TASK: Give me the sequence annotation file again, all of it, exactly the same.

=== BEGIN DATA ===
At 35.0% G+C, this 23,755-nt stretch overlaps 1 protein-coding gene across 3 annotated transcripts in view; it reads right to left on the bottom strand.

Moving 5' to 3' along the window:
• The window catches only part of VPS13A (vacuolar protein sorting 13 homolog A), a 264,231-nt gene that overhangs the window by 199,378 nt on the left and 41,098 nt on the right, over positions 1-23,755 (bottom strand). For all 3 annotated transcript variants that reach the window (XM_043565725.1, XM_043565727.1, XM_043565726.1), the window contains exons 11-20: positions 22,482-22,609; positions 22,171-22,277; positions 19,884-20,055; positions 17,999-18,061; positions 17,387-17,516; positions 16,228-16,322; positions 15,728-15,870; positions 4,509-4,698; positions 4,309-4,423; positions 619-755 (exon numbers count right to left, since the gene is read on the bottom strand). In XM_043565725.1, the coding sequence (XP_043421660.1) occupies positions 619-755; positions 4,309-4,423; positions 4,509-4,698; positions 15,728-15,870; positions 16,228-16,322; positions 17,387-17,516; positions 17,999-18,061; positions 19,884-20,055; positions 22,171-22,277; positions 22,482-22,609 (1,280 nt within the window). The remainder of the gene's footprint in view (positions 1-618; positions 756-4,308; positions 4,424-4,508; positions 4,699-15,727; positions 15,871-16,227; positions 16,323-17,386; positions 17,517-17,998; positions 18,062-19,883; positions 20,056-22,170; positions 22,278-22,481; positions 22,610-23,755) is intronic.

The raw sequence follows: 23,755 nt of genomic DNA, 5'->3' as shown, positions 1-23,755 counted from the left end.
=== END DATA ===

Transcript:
At 35.0% G+C, this 23,755-nt stretch overlaps 1 protein-coding gene across 3 annotated transcripts in view; it reads right to left on the bottom strand.

Moving 5' to 3' along the window:
• The window catches only part of VPS13A (vacuolar protein sorting 13 homolog A), a 264,231-nt gene that overhangs the window by 199,378 nt on the left and 41,098 nt on the right, over positions 1-23,755 (bottom strand). For all 3 annotated transcript variants that reach the window (XM_043565725.1, XM_043565727.1, XM_043565726.1), the window contains exons 11-20: positions 22,482-22,609; positions 22,171-22,277; positions 19,884-20,055; positions 17,999-18,061; positions 17,387-17,516; positions 16,228-16,322; positions 15,728-15,870; positions 4,509-4,698; positions 4,309-4,423; positions 619-755 (exon numbers count right to left, since the gene is read on the bottom strand). In XM_043565725.1, the coding sequence (XP_043421660.1) occupies positions 619-755; positions 4,309-4,423; positions 4,509-4,698; positions 15,728-15,870; positions 16,228-16,322; positions 17,387-17,516; positions 17,999-18,061; positions 19,884-20,055; positions 22,171-22,277; positions 22,482-22,609 (1,280 nt within the window). The remainder of the gene's footprint in view (positions 1-618; positions 756-4,308; positions 4,424-4,508; positions 4,699-15,727; positions 15,871-16,227; positions 16,323-17,386; positions 17,517-17,998; positions 18,062-19,883; positions 20,056-22,170; positions 22,278-22,481; positions 22,610-23,755) is intronic.

The raw sequence follows: 23,755 nt of genomic DNA, 5'->3' as shown, positions 1-23,755 counted from the left end.